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Integrity in Education

Sitting in Mels Diner today, agonizing over a job i want with Yelp.com, I overheard (ok, eavesdropped in on) a conversation that I found disturbing.  A family was discussing a problem concerning High School students that are jumping out in front of cars.  They do so in an attempt to collect insurance money?  Or file law suits?  Can this be true?  I guess it could however I found nothing about it online.  It did remind me that there are still no classes in High School about Character or Principled decision making. As well, my role as a parent may be the only thing between my kids and an intentional traffic incident.

We have to teach self-government.  Personal Integrity has to come before you can be honest and therefore trusted by others.  If you don’t keep promises to yourself than how can you be trusted by others to keep your commitments?

He stood me up

Have you had the experience of sitting in a restaurant or coffee shop and your date or business associate doesn’t show up?  I had this happen a few months ago. 

Frantic_manMy meeting mate had a bit of a reputation for being a bit of a
flake – he operates at a frenetic pace.  The kind of energy that you can tell is perhaps busy but not necessarily productive.  We were due to meet for coffee and discuss strategy for a local organization where we both serve as Board members.

He never showed up – not only that, but I sent him an email, text message and left voice mail messages on both his cell phone and office lines.  He never got in touch – no apology, no communication whatsoever. 

Fast forward a few months to a Board  workshop.  After milling around networking and getting coffee I returned to my chair to see an apology note and a $25 gift certificate for coffee.  I was cordial about it but still thought it was a low character move – a payoff of sorts for thoughtless behavior.  Sleazy_business_behavior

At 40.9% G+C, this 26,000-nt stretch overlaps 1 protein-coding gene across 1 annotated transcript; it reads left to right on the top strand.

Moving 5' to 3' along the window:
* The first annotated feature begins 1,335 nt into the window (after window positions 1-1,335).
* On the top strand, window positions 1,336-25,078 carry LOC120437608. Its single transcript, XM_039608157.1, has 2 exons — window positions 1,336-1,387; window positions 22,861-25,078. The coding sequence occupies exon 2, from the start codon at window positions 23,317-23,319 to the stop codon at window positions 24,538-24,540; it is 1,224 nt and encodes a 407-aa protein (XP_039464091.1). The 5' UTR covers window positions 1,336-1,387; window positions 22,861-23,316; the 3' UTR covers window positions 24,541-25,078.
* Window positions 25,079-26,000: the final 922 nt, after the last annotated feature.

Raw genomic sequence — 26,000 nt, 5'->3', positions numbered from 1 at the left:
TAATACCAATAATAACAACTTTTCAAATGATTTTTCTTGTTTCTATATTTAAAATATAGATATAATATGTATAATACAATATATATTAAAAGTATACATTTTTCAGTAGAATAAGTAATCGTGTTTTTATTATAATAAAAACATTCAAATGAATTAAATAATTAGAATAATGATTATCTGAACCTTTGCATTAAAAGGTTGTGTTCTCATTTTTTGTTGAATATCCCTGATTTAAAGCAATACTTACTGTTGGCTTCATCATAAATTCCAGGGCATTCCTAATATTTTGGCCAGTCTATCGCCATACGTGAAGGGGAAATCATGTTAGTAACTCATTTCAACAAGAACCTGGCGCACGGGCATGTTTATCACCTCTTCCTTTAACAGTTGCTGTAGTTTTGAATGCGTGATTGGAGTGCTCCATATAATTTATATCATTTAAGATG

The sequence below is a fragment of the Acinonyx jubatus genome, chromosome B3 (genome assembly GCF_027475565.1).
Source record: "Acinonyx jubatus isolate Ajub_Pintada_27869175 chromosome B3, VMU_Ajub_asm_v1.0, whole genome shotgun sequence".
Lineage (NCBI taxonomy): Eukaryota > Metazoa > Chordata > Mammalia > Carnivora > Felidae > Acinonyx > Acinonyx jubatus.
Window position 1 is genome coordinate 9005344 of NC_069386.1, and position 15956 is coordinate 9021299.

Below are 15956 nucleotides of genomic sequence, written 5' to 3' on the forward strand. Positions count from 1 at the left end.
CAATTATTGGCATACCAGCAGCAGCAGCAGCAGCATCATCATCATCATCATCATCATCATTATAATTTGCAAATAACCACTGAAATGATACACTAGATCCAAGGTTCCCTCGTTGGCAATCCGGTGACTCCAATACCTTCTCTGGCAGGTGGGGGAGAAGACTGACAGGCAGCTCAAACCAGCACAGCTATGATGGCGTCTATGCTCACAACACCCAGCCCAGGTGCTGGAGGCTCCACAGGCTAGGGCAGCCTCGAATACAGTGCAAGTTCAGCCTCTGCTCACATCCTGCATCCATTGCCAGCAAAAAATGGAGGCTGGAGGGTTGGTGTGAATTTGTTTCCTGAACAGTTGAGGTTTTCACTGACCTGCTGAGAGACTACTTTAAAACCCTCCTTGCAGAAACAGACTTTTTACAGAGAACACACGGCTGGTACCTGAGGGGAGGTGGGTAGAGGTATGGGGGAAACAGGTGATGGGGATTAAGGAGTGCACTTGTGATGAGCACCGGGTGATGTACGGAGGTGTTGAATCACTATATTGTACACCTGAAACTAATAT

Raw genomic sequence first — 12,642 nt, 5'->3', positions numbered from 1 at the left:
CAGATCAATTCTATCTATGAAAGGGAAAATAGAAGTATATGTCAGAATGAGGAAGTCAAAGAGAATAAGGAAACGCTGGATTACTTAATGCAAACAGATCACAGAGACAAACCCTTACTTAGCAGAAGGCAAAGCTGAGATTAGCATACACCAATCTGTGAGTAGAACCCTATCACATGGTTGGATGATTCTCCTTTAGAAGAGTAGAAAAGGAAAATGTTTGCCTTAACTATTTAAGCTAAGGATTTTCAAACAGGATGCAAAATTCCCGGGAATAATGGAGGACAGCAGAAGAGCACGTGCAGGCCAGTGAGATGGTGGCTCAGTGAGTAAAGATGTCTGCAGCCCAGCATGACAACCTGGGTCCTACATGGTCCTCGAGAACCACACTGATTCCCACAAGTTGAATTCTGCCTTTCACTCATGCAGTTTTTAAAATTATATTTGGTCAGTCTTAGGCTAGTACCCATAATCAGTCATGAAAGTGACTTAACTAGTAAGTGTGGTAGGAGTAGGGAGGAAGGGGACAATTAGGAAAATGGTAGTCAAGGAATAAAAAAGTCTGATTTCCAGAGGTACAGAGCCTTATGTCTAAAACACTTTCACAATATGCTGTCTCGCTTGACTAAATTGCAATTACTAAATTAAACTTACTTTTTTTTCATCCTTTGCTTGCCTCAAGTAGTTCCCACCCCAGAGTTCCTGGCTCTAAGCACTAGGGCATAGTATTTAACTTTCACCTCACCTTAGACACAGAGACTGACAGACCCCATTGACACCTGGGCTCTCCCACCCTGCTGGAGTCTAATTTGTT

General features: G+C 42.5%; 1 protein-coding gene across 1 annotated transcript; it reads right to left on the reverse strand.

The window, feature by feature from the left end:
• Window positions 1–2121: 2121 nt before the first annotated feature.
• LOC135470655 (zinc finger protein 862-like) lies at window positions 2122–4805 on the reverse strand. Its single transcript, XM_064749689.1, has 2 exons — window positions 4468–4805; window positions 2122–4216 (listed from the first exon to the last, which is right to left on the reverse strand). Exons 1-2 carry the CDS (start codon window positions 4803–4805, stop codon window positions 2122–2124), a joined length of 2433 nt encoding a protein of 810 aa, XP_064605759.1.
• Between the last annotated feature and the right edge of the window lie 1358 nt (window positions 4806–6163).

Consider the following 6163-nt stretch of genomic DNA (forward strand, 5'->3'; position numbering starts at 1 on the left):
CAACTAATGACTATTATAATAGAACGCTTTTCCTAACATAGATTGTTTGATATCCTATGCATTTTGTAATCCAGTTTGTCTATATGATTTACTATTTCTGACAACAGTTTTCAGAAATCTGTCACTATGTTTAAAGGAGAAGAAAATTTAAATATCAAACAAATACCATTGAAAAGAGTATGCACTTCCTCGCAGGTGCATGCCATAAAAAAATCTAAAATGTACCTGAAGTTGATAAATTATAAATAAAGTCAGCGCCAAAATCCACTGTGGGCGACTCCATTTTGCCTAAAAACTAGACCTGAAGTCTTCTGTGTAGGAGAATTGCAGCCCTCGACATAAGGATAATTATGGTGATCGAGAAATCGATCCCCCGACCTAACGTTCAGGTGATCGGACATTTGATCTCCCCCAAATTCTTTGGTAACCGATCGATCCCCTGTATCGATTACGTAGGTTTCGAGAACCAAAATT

Fast forward again to a chance meeting with my mentor and advisory board member Dave DeRoos of CityGate Associates.  Dave is a character coach and we discussed the behavior of my coffee meet no-show.  He said,"I imagine this guy has a car full of gift cards, that way he never needs to be responsible for his behavior."  He also thought that perhaps I should have cut up the card…

The integrity of the callback

How do people that don’t follow up stay in business?  Have you ever wondered why someone that you’re doing business with can wait so long to return a phone call, an email, thank you for a referral (or not thank you at all – whoops!).  Easy to do AND easy not to do – but it makes all the difference.  Sometimes it contributes so much to your relationship that it’s more important than your capability. So where does the integrity thing come in?

Integrity is not just "being honest," although that has something to do with it. According to Roger Merrill, co-author of many good books about character and quality of life with Dr. Stephen Covey, "Integrity is acting in accordance with your deepest values without compromise."  This means keeping promises to ourselves as well as others.  We all have a "personal integrity account," Merill says.  We constantly make deposits or withdrawals.  Whether our account is in the red or black affects our stress, confidence, creativity and ability to relate meaningfully to others. 

In everyday life this means you have to do what you say you’re going to do.  How many times have we heard that?  I’m pretty sure I heard it from my father most of all.  Calling back is a deposit – it’s an easy one.  So is saying thank you.  So is replying to an email in a timely fashion – even if it’s a short note that says you need to think on the matter and will reply later in more detail.  Don’t wait a week to reply at all!  And, never, never, never, skip hitting reply.  People need to know you got the message.  Even if you just say, "Got this!" – it’s a deposit, and we all need them.